Canadian Fedwatch! News Across the Nation

The Priorities of Privatization

Albertans will see a nice rebate on their gas bills over the next month or so as the provincial government’s rebate program (http://www.gov.ab.ca/home/Index.cfm?Page=559) has kicked into gear. What this means is that the price of gas rose to over $5.50/GJ. In fact, it soared to over $7.50/GJ, and so rebates of $2.50/GJ kicked in, lowering the price for Alberta consumers.

Except the price really hasn’t gone down for Alberta consumers at all. Instead, it’s just coming out of government funds, which means it’s coming out of money that otherwise would have been used for other things, such as paying off the debt, better education, health, or social services, or even filling up the government’s sustainability fund (which otherwise will have to be filled up from those other areas I mentioned). So in the short term, while it makes everybody’s winter gas bills a little less hairy, in the long term all it does is benefit the people who run the gas companies and the government that de-regulated them so that prices could climb as high as they have. The rest of us are still paying for it, except now we pay for it at tax time.

A more honest way to go about this would be to either let the people suffer with high-cost gas and take the inevitable public back-lash that would come from doing that, or admit that the government made a mistake when it decided to privatize a required service without a proper plan for sponsoring competition, and re-regulate. The method they’re going about now is simply dishonest. The government is refusing to admit it made a mistake in privatizing the gas industry, but does not want Alberta citizens to be able to see how bad the mistake is – so they try to hide it with a rebate program to cushion the blow.

So just how bad a mistake is it? When you consider that the government estimates the rebate program will cost $50 million each and every month it’s in effect – and that’s at the lowest level – it seems to be a fairly costly one. That $50 million a month figure is at the $1.50 rebate rate, however. Because of what the gas price is sitting at now, the rebate is $2.50/month. Some quick math shows us that we could be looking at a cost of around $83 million per month. That means that every month, more than the entire budget of AU, including their current government contribution and tuition combined, will be given to the gas companies to pay for the provincial government’s privatization mistake.

So which do you think this government has a priority on? Education? Or covering its butt?

‘Tis the Taxing Time of Year

No less than three provinces have recently announced changes to their taxation: Alberta (http://www.gov.ab.ca/home/index.cfm?Page=678), Manitoba (http://www.gov.mb.ca/chc/press/top/2003/12/2003-12-30-02.html), and Nova Scotia (http://www.gov.ns.ca/news/details.asp?id=20031230003). What’s interesting about this is the variety of ways in which the taxes are being adjusted. In Alberta, for instance, the adjustment is a bit of legislation that makes the basic personal exemption amount climb by an amount equivalent to inflation since its last adjustment. For an Albertan, this means that the first $14,337 they earn is non-taxable.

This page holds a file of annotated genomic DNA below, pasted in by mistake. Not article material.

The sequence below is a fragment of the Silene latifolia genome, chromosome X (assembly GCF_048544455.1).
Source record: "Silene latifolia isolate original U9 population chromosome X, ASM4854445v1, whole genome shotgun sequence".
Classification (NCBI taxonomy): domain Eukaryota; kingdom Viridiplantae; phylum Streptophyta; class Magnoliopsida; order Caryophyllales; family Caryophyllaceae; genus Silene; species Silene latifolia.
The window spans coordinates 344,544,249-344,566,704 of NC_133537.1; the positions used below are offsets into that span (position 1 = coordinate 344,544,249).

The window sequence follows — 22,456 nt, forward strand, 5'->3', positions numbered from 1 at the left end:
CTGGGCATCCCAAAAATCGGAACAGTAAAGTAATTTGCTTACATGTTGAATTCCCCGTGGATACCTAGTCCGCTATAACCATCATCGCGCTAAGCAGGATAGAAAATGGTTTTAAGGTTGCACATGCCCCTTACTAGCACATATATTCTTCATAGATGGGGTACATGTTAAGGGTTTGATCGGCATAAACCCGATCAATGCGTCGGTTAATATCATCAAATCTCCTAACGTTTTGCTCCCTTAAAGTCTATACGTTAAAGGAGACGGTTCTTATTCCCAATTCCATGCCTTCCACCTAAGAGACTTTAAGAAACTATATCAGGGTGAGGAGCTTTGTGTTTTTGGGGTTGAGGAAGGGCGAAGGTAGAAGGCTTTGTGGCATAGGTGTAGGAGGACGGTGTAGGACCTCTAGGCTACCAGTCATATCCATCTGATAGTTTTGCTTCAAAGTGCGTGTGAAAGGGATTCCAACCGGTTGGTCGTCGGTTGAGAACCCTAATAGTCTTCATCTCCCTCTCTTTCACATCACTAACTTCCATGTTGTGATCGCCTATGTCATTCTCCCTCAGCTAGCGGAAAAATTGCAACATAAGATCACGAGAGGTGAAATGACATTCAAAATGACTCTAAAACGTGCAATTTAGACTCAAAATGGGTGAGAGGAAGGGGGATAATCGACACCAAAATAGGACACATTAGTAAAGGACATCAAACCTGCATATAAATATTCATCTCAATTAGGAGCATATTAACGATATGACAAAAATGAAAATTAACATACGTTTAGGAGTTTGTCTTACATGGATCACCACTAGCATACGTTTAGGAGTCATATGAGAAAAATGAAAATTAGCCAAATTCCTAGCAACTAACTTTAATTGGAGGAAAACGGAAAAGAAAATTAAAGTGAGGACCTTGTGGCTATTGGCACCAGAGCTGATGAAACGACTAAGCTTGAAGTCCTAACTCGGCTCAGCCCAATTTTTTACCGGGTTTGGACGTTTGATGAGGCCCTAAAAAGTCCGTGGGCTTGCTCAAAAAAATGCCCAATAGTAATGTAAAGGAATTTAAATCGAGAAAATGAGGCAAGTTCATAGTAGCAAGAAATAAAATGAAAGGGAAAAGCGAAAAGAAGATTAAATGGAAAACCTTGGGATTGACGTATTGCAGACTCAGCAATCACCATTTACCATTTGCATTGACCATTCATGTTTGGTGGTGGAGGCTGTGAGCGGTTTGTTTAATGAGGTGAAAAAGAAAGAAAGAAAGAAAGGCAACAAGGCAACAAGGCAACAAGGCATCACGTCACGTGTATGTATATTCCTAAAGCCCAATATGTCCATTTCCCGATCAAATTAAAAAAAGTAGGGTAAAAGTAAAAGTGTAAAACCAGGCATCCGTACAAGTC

Of course, what this also means is that Albertans have had no real tax reduction, even though the government likes to announce it as such. Instead, we’re just keeping up with inflation. Still, when you compare this to how it was before, it seems a much better system. Notable about this system is that it actually benefits everybody equally, and if you think about the nature of inflation and income disparity, may even work to benefit people with lower incomes more than it does those with higher incomes, as the higher incomes have been rising faster than inflation, while the lower incomes have been rising at a slower pace.

In Nova Scotia, they’re taking a more traditional tack of lowering the general tax rate by 10%. This seems like a fair solution at first, but when you remember that the taxation system is progressive, what this means is that higher incomes actually see a much higher reduction in the amount they have to pay. For example, the average family of four with a single wage earner making $40,000 in Nova Scotia will save $276 on their taxes. If that same person was instead making $60,000, an increase of 50%, he would save $550 on his taxes – almost doubling the savings.

Manitoba, on the other hand, is just reducing the middle tax bracket by 0.9% and instead applying most of their tax cuts on the corporate side of things. Interestingly though, they are also taking steps to get that money back through the justice system, with the fines for many offences sky-rocketing. Passing a stopped school bus, for example, will jump from a fine of $180 to a fine of $530, while fines for speeding have doubled. In a way it stands to reason – if you break the law, you’re directly causing an unwanted expense to society, so should expect to have to shoulder more than the average load of the tax burden.

Ideally, we’d look at a combination of the best of all of these systems. Perhaps indexing tax exemptions to inflation and moving the costs of undesired behaviours on to the people doing them. Of course, making smokers pay for their own cancer treatments probably wouldn’t fly.

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